Natural Gas Storage Summary
For natural gas report week, March 19, 2020, the EIA reported a net decrease in storage of 9 Bcf, in line with projections ranging from a withdrawal of 14 Bcf to an injection of 7 Bcf. Last year for the same week there was a withdrawal of 91 Bcf and the five-year average is a withdrawal of 63 Bcf.
Working gas in storage was 2,034 Bcf as of Friday, March 13th, 2020 per EIA estimates. Inventory was reported at 878 Bcf (76.0%) higher than last year for the same week and 281 Bcf (16.0%) more than the five-year average of 1,753 Bcf.
Natural Gas Market Recap
Settled Thursday at $1.654/Dth up 5.0 cents from Wednesday’s close at $1.604/Dth.
Settled Thursday at $2.149/Dth, down 7.3 cents from last Thursday.
The summer diminishing strip (APR20-OCT20) settled Thursday at $1.890/Dth, down 13.0 cents from the prior week. The winter forward strip (NOV20-MAR21) settled Thursday at $2.511/Dth, down less than a penny from last Thursday.
Natural Gas Weekly - Three Things to Watch
Natural Gas Report – March 19, 2020
1. Natural Gas Fundamentals
Overall supply averaged 99.0 Bcf/d last week with production up 1% and average net imports from Canada
increased by 12%. Total demand increased by 3% from the prior report week with power-generation and industrial consumption up by 8% and 1%, respectively. Residential/commercial consumption fell by 1% while exports to Mexico grew by 1%. LNG exports increased over last week, up to 16 LNG vessels with a combined carrying capacity of 59 Bcf.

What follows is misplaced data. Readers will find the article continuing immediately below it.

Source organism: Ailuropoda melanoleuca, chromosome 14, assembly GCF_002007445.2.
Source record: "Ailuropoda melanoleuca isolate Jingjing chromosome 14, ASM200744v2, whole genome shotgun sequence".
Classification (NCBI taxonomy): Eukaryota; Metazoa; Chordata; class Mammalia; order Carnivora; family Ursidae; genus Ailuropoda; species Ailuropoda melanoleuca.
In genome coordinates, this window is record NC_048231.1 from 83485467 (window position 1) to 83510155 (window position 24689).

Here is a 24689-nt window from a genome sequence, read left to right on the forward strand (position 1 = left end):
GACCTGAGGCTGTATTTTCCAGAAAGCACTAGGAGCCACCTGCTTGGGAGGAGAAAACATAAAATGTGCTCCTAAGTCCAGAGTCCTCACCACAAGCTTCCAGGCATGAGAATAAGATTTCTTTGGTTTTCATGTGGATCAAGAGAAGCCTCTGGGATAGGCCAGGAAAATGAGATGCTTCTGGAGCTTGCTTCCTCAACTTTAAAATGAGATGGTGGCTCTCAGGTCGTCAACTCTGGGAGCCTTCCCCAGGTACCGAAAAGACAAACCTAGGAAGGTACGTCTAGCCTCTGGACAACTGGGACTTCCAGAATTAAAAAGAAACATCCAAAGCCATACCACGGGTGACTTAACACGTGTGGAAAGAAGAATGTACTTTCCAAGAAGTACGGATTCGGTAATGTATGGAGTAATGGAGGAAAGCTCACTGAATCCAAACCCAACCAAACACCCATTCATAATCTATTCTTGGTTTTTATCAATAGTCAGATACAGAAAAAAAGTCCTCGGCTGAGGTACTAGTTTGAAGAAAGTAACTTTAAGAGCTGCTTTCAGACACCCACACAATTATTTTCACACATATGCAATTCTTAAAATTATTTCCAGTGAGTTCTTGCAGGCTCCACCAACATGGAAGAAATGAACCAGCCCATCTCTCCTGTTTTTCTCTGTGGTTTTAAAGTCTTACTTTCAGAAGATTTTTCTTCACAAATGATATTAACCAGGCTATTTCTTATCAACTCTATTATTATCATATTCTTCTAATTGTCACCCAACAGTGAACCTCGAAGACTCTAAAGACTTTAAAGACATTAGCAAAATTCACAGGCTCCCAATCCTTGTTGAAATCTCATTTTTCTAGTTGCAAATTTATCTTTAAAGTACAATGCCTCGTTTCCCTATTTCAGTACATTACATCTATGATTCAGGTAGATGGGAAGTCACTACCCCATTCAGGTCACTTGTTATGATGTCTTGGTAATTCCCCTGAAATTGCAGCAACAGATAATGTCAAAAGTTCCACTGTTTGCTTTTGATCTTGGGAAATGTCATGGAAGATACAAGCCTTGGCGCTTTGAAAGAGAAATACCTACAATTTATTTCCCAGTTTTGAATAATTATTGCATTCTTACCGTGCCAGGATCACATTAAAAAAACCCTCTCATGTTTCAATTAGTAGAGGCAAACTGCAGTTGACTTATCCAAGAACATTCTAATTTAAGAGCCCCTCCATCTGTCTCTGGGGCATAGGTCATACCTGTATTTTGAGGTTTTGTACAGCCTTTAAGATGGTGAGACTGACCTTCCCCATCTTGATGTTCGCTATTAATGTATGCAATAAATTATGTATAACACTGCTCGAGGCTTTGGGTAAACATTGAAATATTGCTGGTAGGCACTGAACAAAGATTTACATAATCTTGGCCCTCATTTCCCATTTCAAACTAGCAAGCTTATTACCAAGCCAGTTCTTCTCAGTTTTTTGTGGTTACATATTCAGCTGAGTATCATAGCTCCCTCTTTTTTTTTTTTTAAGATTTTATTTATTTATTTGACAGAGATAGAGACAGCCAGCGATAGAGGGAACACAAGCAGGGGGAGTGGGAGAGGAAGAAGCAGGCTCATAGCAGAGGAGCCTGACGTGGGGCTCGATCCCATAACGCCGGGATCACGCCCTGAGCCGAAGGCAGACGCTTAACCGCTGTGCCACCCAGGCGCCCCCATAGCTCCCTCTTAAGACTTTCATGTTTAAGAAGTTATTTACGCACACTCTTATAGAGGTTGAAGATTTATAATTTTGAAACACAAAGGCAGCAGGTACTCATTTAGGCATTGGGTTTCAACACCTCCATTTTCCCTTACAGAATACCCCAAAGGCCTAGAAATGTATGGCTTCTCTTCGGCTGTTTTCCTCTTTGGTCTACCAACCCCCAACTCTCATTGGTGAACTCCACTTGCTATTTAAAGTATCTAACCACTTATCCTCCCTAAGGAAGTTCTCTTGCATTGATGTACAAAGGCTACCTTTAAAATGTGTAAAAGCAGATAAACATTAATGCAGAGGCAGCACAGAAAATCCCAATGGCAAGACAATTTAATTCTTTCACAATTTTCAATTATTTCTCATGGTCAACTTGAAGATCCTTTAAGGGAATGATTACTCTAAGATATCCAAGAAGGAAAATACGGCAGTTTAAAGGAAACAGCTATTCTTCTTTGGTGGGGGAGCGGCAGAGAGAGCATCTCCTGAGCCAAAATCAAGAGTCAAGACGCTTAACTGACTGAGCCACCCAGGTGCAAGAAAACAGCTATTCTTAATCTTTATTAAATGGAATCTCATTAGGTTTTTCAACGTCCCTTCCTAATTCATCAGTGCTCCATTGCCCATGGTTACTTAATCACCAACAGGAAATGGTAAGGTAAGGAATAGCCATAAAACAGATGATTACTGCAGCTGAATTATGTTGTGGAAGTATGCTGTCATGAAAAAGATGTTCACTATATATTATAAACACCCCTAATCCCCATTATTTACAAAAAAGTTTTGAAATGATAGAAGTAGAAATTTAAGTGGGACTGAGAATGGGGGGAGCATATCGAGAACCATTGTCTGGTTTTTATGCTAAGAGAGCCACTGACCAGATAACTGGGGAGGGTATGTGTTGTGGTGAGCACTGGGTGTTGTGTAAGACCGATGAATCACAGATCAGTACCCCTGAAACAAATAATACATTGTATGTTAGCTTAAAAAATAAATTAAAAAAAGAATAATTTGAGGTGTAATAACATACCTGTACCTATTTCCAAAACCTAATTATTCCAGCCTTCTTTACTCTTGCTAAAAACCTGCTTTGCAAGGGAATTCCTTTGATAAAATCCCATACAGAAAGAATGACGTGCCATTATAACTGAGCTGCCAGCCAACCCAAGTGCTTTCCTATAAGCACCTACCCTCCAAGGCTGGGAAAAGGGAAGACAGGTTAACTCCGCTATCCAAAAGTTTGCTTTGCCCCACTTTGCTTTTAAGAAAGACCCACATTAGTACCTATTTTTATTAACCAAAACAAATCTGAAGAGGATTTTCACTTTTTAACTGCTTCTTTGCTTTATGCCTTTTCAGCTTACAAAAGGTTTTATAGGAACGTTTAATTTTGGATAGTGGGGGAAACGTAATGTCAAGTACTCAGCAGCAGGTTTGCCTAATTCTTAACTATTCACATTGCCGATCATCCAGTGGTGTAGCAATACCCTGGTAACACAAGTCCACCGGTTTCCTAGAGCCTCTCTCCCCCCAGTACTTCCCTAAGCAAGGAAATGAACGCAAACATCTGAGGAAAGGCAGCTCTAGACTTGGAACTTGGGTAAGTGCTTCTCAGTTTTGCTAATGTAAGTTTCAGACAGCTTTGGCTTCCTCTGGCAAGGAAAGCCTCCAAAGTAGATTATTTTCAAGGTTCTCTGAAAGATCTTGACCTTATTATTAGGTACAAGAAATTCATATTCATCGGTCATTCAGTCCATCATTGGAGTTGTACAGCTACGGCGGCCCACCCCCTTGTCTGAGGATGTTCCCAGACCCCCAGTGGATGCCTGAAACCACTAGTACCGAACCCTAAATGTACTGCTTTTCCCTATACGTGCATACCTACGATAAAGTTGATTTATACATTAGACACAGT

With one week left in withdrawal season, the average rate of withdrawal is 13% less than the five-year average. If the rate of withdrawal from storage matched the five-year average of 3.1 Bcf/d from now until March 31, storage inventory would be 1,978 Bcf which is 281 Bcf higher than the five-year average of 1,697 Bcf.
2. Natural Gas Prices
Prompt month prices fell nearly 20.0 cents from last week while calendar strips hit new lows. Crude oil ended the week “down 10.7% at $22.53 a barrel. It closed the week with a massive 29% slide, its biggest one-week percentage decline since January 1991. Brent, the global gauge of prices, dropped 20% for the week to $26.98 a barrel,” according to a report by the Wall Street Journal. When the federal government’s announcement of their intention to purchase oil for the Strategic Petroleum Reserve failed to reverse the slide, reports surfaced claiming the U.S may attempt to intervene in the Saudi-Russia oil war. With oversupply impacting crude oil prices, analysts expect decreased oil production may eventually lead to cuts in natural gas supply.
However, as heating season wanes and the impact of COVID-19 closures on declining commercial and industrial demand begin to take shape, the market could see further price declines despite associated natural gas supply concerns.
As producers haven’t yet signaled cuts to production and the full impact to demand is uncertain, the market direction is ultimately another unknown. We will continue to monitor fundamentals and communicate possible impacts to prices.
3. AES Operational Note
As our businesses confront evolving community health needs and navigate the resulting impacts to the way we conduct business, we are working to ensure the health of our employees and our customers. To this end, in-person business meetings have been replaced with web conferencing and phone meetings. At the same time, we understand the impact uncertainty has on business and want you to know we are here to answer any questions you have about the market or your specific energy program.
We invite you to reach out with your questions and concerns